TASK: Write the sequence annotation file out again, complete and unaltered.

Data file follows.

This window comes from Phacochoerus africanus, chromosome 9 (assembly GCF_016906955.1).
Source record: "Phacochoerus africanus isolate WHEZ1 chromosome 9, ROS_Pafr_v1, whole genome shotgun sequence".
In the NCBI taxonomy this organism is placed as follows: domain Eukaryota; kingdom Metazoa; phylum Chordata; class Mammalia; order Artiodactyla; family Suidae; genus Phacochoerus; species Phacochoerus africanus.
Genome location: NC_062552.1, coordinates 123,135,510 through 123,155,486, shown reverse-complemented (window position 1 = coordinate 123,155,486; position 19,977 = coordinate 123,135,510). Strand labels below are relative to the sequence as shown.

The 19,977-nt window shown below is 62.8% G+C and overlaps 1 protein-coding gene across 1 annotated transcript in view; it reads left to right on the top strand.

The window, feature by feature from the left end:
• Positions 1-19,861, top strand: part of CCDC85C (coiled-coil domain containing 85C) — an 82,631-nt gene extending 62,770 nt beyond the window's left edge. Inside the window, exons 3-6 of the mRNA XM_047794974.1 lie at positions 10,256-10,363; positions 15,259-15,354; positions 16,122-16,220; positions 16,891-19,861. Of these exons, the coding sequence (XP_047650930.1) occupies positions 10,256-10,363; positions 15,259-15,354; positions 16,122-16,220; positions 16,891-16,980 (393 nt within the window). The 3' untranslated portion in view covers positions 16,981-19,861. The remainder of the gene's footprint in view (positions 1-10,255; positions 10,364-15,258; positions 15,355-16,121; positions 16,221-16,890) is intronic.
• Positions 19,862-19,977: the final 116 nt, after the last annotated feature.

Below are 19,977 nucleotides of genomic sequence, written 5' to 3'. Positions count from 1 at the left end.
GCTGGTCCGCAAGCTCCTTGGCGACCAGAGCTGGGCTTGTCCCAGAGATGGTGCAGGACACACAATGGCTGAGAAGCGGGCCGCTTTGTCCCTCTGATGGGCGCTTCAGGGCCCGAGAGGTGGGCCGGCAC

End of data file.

This window comes from Phacochoerus africanus, chromosome 9 (assembly GCF_016906955.1).
Source record: "Phacochoerus africanus isolate WHEZ1 chromosome 9, ROS_Pafr_v1, whole genome shotgun sequence".
In the NCBI taxonomy this organism is placed as follows: domain Eukaryota; kingdom Metazoa; phylum Chordata; class Mammalia; order Artiodactyla; family Suidae; genus Phacochoerus; species Phacochoerus africanus.
Genome location: NC_062552.1, coordinates 123,135,510 through 123,155,486, shown reverse-complemented (window position 1 = coordinate 123,155,486; position 19,977 = coordinate 123,135,510). Strand labels below are relative to the sequence as shown.

The 19,977-nt window shown below is 62.8% G+C and overlaps 1 protein-coding gene across 1 annotated transcript in view; it reads left to right on the top strand.

The window, feature by feature from the left end:
• Positions 1-19,861, top strand: part of CCDC85C (coiled-coil domain containing 85C) — an 82,631-nt gene extending 62,770 nt beyond the window's left edge. Inside the window, exons 3-6 of the mRNA XM_047794974.1 lie at positions 10,256-10,363; positions 15,259-15,354; positions 16,122-16,220; positions 16,891-19,861. Of these exons, the coding sequence (XP_047650930.1) occupies positions 10,256-10,363; positions 15,259-15,354; positions 16,122-16,220; positions 16,891-16,980 (393 nt within the window). The 3' untranslated portion in view covers positions 16,981-19,861. The remainder of the gene's footprint in view (positions 1-10,255; positions 10,364-15,258; positions 15,355-16,121; positions 16,221-16,890) is intronic.
• Positions 19,862-19,977: the final 116 nt, after the last annotated feature.

Below are 19,977 nucleotides of genomic sequence, written 5' to 3'. Positions count from 1 at the left end.
GCTGGTCCGCAAGCTCCTTGGCGACCAGAGCTGGGCTTGTCCCAGAGATGGTGCAGGACACACAATGGCTGAGAAGCGGGCCGCTTTGTCCCTCTGATGGGCGCTTCAGGGCCCGAGAGGTGGGCCGGCAC